The temperature in Death Valley hit 130 degrees at 3:41 p.m. Pacific time on Sunday, according to the National Weather Service. If verified, the reading would break Death Valley’s previous August record by three degrees, the Weather Service tweeted.
“Everything I’ve seen so far indicates that is a legitimate observation,” Randy Cerveny, who leads the World Meteorological Organization’s weather and climate extremes team, wrote in an email. “I am recommending that the World Meteorological Organization preliminarily accept the observation. In the upcoming weeks, we will, of course, be examining it in detail, along with the U.S. National Climate Extremes Committee, using one of our international evaluation teams.”
Death Valley famously holds the record for the hottest temperature ever recorded on Earth, which is 134 degrees. This record was set on July 10, 1913. However, that measurement is very much in question; an extensive analysis of that record conducted in 2016 by Christopher Burt, an expert on extreme weather data, concluded it was “essentially not possible from a meteorological perspective.”
Some climatologists consider 129-degree readings recorded in Death Valley on June 30, 2013, and in Kuwait and Pakistan in 2016 and 2017, respectively, as the highest ever reliably measured on the planet. If only those readings are considered, then Sunday’s 130-degree temperature would unseat them as the highest measured.
As it stands, if Sunday’s 130-degree reading is confirmed, it would be the world’s highest temperature officially recorded since 1931, and the third-highest since 1873. The only two higher measurements include the disputed 1913 Death Valley reading and a 131-degree reading from Kebili, Tunisia, set July 7, 1931, which is considered to be Africa’s hottest temperature. But the Tunisia mark also has “serious credibility issues,” according to Burt.
Death Valley is the lowest, driest and hottest location in the United States. Furnace Creek, where its temperature is measured, sits at 190 feet below sea level in the Mojave Desert of southeastern California. It is notorious for its blistering heat. In July 2018, its average temperature of 108.1 degrees represented the hottest month ever measured on the planet. During that month, it hit at least 120 degrees on 21 days.
Typically, such blazing heat records happen in July — the Northern Hemisphere’s hottest month — which makes Sunday’s 130-degree reading stand out.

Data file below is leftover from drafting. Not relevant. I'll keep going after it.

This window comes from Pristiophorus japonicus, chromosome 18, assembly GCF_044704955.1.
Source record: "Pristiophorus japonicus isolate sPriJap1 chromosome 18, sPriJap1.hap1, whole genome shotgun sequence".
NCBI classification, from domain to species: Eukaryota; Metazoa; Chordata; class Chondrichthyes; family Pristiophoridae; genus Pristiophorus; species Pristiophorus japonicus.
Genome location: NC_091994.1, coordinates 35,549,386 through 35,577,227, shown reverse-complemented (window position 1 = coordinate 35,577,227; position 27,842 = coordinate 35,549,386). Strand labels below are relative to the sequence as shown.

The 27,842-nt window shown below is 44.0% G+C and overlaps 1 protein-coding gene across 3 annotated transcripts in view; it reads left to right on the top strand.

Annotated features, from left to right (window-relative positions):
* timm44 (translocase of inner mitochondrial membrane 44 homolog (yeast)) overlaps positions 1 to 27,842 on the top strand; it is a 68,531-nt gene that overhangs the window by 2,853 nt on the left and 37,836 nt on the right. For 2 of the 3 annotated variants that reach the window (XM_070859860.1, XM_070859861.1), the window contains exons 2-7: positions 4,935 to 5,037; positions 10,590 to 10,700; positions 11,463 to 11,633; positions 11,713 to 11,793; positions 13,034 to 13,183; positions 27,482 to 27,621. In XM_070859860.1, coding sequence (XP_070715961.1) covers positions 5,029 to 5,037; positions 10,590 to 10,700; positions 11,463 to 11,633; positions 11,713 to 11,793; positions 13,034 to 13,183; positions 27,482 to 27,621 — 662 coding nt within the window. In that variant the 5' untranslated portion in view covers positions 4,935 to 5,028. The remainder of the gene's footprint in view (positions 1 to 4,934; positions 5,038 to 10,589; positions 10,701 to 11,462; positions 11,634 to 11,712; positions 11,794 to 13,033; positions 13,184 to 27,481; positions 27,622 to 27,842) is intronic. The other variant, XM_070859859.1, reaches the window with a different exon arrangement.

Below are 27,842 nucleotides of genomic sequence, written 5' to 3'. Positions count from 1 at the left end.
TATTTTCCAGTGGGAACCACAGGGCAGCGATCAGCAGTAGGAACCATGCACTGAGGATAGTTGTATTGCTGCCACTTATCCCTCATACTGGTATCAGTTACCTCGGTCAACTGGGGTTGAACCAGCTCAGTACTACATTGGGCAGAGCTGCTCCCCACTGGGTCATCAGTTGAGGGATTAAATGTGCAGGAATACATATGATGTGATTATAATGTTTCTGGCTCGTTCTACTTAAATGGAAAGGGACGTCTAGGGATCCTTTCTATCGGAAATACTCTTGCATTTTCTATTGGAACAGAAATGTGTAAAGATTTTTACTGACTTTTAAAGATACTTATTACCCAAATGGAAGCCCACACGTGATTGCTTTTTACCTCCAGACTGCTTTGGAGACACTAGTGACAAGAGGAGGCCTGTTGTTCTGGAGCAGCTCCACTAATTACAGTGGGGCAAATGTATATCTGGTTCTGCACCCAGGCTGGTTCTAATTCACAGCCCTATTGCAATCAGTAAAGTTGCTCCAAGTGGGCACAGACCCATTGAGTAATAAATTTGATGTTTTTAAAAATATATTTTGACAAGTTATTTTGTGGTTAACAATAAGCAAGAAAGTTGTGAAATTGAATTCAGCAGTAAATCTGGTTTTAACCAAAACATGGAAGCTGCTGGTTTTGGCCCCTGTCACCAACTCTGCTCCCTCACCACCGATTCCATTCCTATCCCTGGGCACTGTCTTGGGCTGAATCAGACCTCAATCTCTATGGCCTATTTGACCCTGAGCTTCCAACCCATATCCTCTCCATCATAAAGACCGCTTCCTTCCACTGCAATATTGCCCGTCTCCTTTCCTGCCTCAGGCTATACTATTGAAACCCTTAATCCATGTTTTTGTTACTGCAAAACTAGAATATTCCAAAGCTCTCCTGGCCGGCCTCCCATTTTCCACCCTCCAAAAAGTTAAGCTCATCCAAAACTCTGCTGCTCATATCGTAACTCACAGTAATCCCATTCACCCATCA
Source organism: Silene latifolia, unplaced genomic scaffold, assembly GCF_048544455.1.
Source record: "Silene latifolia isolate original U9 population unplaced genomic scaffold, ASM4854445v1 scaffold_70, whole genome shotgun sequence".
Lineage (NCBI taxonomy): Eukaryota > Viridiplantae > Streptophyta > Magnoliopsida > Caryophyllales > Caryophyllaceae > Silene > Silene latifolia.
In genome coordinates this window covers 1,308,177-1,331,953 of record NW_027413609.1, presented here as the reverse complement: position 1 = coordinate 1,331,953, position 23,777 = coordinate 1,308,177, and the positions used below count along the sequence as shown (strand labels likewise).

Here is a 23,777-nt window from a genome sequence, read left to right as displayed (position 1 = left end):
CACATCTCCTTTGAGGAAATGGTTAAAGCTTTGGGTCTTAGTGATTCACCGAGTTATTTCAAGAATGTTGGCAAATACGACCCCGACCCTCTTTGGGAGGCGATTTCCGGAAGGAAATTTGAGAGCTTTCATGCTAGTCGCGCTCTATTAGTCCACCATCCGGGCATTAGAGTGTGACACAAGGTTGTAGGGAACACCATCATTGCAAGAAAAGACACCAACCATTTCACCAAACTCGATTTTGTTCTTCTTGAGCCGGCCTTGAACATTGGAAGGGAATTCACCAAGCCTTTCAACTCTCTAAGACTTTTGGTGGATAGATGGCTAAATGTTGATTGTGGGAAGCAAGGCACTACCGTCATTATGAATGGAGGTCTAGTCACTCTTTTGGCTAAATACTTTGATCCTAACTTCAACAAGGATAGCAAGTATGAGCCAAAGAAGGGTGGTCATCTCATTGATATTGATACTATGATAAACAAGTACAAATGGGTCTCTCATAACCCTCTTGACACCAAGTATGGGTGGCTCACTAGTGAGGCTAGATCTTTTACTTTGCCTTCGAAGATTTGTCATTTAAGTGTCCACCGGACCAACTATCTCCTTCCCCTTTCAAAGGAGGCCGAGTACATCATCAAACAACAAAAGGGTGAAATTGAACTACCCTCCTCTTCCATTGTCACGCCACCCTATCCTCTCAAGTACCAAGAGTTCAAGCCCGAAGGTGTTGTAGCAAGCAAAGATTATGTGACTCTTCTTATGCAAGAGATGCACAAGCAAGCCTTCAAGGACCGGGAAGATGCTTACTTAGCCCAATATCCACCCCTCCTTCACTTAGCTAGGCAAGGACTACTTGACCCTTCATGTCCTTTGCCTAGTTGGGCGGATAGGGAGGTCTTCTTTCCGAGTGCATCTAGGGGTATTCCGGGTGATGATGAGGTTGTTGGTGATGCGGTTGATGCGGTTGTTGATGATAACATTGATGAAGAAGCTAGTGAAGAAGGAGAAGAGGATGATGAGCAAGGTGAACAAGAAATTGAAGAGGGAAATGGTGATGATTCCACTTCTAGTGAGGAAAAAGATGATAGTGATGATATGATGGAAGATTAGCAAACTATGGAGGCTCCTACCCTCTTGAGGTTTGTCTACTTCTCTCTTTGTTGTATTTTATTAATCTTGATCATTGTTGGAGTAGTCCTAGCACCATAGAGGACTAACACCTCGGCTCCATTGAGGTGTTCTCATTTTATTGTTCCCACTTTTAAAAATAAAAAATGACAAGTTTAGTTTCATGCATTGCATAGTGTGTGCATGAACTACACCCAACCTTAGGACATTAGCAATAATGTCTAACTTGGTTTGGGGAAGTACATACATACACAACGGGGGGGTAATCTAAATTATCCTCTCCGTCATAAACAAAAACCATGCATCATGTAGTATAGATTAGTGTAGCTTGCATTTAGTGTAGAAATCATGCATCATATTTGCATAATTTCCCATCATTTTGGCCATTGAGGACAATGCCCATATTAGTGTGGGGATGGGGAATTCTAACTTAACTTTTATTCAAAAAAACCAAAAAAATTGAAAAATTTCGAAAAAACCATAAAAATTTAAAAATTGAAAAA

The scorching temperature occurred amid a suffocating heat wave that has gripped the Western United States since late last week, and is forecast to continue into the coming week.
Then on Saturday, Needles, in California’s southeastern desert, soared to 123 degrees, its highest August temperature on record.
Sacramento rocketed to 112 degrees Sunday, topping its previous August record of 110.
The heat has intensified a rash of fires that have erupted in recent days. A blaze in northeastern California, between Redding and Reno, Nev., spawned a swarm of fire tornadoes prompting what is believed to be the first-ever issued fire tornado warning by the National Weather Service.
Scientists have found the intensity, duration and frequency of heat waves worldwide are increasing due to human-caused climate change. A 2019 study found the planet has entered a “new climate regime” with “extraordinary” heat waves that global warming is worsening.
Climate studies have also concluded climate change is having a serious effect on wildfire activity in the West and Southwest. The Fourth National Climate Assessment, published by the Trump administration in 2018, warned that climate change had already increased the size of areas burned by wildfires by drying out forests and boosting the availability of wildfire fuel.
The report estimated the area burned by wildfires in the past decade was twice what it otherwise would have been without climate change, painting a grim picture of the region’s future.
Andrew Freedman contributed to this report.